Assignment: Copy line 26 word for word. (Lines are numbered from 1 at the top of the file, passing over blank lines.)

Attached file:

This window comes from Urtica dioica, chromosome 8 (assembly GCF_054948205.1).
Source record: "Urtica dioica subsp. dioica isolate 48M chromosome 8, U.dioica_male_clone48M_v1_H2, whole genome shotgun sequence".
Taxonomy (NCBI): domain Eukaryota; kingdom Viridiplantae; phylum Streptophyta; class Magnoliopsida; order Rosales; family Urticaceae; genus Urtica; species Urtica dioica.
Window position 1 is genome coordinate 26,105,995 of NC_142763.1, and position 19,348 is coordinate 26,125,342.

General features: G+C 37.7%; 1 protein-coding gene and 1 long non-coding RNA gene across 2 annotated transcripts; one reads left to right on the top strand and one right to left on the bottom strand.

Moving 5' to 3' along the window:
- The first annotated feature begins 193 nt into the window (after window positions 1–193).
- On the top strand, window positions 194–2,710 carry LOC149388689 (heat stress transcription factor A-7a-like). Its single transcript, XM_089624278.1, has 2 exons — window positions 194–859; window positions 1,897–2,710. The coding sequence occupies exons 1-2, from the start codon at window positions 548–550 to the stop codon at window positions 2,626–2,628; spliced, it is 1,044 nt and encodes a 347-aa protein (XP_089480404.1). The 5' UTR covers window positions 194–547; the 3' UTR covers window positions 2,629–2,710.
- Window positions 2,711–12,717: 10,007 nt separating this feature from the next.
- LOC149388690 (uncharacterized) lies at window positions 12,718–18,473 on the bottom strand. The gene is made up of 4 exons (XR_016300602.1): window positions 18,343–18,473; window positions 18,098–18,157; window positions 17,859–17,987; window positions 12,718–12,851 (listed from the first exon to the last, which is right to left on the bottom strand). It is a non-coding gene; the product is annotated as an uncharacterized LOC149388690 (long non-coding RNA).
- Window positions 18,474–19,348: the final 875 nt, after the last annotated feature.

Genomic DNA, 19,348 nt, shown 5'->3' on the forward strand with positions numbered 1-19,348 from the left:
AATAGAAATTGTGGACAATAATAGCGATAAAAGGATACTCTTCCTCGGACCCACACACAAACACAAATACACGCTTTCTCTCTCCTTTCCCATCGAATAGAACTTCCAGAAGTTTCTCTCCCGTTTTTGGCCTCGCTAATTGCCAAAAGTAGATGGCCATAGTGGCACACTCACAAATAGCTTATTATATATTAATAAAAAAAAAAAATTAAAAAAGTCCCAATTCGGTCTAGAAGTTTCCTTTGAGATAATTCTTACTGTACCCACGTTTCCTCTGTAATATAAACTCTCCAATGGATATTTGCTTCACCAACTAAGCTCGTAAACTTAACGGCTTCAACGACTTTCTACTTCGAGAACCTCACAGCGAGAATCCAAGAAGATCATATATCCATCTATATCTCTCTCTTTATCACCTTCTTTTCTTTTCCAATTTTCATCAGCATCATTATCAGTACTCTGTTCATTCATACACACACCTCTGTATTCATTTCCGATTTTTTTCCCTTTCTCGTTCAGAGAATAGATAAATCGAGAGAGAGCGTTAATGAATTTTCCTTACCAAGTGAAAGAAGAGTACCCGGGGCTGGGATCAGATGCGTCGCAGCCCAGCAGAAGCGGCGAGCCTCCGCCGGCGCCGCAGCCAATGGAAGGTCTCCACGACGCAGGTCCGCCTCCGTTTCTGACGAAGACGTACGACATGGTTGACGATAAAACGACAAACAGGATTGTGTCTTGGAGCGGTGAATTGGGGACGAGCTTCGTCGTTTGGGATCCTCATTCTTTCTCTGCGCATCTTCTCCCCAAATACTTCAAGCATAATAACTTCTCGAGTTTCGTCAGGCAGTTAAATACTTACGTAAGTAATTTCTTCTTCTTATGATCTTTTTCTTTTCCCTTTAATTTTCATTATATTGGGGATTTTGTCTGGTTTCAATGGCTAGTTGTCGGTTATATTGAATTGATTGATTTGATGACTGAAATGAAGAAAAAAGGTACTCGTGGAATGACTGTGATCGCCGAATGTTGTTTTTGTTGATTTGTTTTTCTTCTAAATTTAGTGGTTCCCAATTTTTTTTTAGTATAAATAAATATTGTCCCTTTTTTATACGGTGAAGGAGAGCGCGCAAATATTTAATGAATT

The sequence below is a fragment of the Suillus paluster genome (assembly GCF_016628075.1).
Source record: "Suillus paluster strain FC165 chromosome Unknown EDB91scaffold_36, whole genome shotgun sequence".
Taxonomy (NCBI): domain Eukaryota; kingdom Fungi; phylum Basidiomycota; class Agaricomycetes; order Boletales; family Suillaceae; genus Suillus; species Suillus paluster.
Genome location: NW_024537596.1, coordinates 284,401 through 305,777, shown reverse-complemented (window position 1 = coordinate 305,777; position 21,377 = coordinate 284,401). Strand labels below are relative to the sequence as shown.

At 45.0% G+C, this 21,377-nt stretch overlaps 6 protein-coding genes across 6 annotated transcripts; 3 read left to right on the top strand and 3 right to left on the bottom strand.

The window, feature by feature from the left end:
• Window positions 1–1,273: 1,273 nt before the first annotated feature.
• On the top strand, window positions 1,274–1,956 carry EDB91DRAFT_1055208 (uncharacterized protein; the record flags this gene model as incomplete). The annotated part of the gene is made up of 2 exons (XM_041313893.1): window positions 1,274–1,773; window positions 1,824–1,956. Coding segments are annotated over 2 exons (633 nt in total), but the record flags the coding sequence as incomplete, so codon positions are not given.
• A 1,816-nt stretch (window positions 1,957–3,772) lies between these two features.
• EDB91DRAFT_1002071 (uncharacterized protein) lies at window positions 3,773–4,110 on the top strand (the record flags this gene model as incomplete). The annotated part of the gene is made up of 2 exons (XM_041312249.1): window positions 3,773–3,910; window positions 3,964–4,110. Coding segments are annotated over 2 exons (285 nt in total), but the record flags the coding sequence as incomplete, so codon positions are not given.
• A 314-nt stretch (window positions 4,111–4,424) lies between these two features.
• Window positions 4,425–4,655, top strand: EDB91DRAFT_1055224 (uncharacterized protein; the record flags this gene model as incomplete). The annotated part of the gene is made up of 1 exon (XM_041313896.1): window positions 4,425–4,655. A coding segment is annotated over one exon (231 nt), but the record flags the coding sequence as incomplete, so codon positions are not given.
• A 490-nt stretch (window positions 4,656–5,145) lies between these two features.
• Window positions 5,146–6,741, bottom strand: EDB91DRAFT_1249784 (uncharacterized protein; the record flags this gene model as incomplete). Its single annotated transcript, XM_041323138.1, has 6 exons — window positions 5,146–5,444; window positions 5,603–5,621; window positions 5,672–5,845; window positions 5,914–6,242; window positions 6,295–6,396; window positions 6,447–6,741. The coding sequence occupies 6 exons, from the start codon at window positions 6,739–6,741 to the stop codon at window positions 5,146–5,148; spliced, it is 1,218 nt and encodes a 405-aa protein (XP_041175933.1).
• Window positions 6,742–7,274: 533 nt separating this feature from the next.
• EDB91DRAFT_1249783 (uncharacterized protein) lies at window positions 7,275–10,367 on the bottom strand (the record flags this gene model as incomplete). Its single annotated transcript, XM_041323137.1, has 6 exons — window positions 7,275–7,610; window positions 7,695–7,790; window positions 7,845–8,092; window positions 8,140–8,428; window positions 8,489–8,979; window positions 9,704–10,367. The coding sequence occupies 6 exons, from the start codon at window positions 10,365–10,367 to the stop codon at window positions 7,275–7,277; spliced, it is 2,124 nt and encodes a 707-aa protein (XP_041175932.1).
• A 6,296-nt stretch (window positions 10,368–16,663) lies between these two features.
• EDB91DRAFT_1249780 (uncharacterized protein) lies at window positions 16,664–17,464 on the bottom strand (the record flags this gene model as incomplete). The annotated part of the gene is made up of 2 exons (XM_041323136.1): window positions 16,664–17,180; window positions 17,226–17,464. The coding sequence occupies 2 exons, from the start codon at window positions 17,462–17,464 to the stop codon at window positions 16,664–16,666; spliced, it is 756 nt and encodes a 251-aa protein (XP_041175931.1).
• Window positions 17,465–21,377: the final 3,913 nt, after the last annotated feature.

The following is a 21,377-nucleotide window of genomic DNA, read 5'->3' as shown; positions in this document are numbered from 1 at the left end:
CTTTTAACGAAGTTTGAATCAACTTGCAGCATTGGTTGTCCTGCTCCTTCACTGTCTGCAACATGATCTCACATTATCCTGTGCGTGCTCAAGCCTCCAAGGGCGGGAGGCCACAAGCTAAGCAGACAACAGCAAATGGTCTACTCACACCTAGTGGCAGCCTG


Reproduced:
• A 490-nt stretch (window positions 4,656–5,145) lies between these two features.